A quick note to start, the US Dollar Index broke above key resistance yesterday like a hot knife through butter. Next target appears to be 8900-9000.
Moving on ... I sifted through a couple news articles on emerging markets this morning – analysts seem to have a decent understanding of how these markets HAVE behaved. But are their expectations of how they WILL behave as precise?
Since the beginning of March, when risk-taking became cool again, emerging markets and emerging market currencies made good on market optimism; they rallied sharply. And emerging markets have outperformed developed markets (stocks, bonds, etc) for even longer than the last month.
As one analyst from this morning’s articles pointed out: emerging markets tend to rally faster when times are good and fall faster when times are bad. Yes, true. But nothing new here – it’s the same ebb and flow of risk and the nature of emerging market investments that make this so.
The specific reasons for recent EM strength? Take your pick:
The smarties in the aforementioned articles say the outperformance is thanks to China. (Really, though, this should be taken as: “thanks to recent reaction to a few better-than-expected economic data points out of China.”)
Among other reasons, insulation from financial turmoil due to insufficient capital markets was discussed as an explanation for EM stocks outperforming.
It seems someone has it backwards. Insufficient capital markets actually pose the biggest problem for the emerging markets in question – now and in the immediate future.
Frankly, because the capital markets in the emerging world are far inferior to those in the developed world, trade surplus dollars fled emerging market economies for investment opportunity in developed capital markets (e.g. United States.) It’s this one-way flow of investment capital that left emerging markets exposed in the face of disappearing global demand.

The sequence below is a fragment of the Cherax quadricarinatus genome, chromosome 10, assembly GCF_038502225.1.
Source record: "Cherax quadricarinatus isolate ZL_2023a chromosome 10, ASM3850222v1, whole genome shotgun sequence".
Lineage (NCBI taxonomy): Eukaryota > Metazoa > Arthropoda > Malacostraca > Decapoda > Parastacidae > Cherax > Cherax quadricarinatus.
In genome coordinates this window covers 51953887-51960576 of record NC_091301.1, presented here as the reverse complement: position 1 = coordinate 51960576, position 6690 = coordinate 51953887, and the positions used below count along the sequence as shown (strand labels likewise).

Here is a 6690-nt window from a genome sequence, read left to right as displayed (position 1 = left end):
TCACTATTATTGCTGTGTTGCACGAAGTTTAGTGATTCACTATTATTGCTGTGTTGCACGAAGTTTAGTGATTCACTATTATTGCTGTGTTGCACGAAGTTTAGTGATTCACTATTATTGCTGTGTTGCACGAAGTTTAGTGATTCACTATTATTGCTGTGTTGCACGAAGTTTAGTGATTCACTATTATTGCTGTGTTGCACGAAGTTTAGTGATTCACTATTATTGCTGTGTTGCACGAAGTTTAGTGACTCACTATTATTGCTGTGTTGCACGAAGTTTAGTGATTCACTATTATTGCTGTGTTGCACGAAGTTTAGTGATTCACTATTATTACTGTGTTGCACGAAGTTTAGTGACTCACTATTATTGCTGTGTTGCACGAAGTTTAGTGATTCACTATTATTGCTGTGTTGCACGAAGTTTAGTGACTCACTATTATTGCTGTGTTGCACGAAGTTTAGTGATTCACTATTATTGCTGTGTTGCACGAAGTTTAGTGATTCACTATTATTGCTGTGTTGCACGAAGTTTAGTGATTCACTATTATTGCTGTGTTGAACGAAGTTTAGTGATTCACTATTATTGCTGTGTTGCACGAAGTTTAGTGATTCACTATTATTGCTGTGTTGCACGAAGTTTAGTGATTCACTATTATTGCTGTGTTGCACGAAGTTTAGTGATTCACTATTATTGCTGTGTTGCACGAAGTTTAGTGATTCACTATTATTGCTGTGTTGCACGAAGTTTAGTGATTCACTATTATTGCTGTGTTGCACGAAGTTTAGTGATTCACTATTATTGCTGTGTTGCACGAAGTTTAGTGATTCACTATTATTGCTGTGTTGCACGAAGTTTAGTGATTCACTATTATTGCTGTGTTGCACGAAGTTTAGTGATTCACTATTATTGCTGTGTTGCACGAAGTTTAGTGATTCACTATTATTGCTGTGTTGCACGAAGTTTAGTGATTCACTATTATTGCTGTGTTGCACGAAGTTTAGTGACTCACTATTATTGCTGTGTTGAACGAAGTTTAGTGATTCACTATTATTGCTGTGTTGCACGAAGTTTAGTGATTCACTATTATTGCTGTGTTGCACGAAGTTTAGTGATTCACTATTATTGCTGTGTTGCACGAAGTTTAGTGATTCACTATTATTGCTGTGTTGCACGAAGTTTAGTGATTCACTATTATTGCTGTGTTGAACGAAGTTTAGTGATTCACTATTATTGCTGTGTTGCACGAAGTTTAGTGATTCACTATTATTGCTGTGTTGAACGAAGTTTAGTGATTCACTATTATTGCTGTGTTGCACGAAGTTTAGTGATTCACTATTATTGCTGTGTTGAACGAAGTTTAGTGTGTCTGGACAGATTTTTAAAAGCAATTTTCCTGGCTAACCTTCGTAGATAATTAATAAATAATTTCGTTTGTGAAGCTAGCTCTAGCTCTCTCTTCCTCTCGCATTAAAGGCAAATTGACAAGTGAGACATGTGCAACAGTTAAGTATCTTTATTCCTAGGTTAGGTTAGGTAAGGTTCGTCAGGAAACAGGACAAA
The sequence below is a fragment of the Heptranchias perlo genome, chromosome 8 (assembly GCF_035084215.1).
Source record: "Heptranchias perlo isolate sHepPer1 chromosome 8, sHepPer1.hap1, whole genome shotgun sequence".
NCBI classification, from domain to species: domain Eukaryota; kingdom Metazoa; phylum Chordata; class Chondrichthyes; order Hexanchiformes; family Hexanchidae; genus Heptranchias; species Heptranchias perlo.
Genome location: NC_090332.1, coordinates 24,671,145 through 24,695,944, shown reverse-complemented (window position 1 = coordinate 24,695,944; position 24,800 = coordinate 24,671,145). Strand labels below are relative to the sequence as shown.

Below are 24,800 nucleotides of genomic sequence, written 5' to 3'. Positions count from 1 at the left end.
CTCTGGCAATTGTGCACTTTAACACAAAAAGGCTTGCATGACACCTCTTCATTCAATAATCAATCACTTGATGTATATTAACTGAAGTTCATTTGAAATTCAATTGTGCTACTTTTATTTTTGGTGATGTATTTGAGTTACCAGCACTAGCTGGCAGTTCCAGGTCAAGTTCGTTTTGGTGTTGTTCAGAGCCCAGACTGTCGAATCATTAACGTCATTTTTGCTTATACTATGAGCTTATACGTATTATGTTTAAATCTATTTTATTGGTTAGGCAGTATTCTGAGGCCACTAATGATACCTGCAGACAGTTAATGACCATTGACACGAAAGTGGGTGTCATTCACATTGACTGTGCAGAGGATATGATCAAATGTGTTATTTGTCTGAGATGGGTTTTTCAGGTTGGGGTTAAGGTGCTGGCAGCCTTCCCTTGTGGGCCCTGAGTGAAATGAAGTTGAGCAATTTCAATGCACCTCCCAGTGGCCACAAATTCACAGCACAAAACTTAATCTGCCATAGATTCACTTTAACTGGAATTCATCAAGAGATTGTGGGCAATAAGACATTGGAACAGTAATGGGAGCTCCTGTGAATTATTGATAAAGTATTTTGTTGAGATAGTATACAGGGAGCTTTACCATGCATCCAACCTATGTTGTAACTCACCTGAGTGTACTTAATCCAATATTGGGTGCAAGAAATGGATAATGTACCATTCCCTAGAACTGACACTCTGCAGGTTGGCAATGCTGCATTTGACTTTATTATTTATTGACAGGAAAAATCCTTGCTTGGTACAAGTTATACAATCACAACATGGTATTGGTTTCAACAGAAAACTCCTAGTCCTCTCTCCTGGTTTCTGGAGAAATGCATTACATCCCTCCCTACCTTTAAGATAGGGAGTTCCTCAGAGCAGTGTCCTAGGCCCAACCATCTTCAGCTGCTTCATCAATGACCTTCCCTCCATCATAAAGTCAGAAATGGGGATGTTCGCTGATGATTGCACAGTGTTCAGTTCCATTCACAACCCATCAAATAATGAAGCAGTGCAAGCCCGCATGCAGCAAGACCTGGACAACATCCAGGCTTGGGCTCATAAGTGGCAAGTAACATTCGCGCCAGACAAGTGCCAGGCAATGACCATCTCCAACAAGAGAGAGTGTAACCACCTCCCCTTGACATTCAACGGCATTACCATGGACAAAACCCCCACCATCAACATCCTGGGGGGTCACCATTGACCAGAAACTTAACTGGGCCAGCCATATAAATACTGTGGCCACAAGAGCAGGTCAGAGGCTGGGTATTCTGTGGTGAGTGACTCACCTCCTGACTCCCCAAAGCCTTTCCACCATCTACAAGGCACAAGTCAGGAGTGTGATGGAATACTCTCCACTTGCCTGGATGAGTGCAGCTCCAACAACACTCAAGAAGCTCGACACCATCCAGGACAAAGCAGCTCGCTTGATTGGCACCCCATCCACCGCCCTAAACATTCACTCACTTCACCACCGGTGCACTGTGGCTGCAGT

Again, to paraphrase some of the comments I scanned this morning, emerging market stocks represent good value; they’re cheap at these levels.
But that doesn’t mean they can’t get even cheaper, right?
One analyst, touching upon several of these reasons in an effort to garner some contrived explanation for recent emerging market strength, did speak a few words of wisdom:
“As for decoupling [the view that emerging markets can perform independently of developed ones], I think that is wrong. Everything still depends on the US consumer. Any signs of improvement on that front and there might be more upside for emerging markets.”
Glory, glory, Alleluia. The truth shall set you free.
The bottom line: until these emerging markets devote some resources to the consumer side of their economies, until they work to improve their capital markets, they’ll be bound, for better or worse, to global demand trends. Basically, I say that because I think the US consumer won’t be coming back to the table anytime soon.
US Dollar/Hungarian Forint – Looks as though the 50% Fib retracement was sufficient support. A break above the late-March daily high likely would reduce any additional downside potential for this pair.
If the lid is pressed shut on risk-taking (Bank of America and pessimistic stress-test expectations applied some pressure yesterday), then expect emerging market currencies to out-underperform.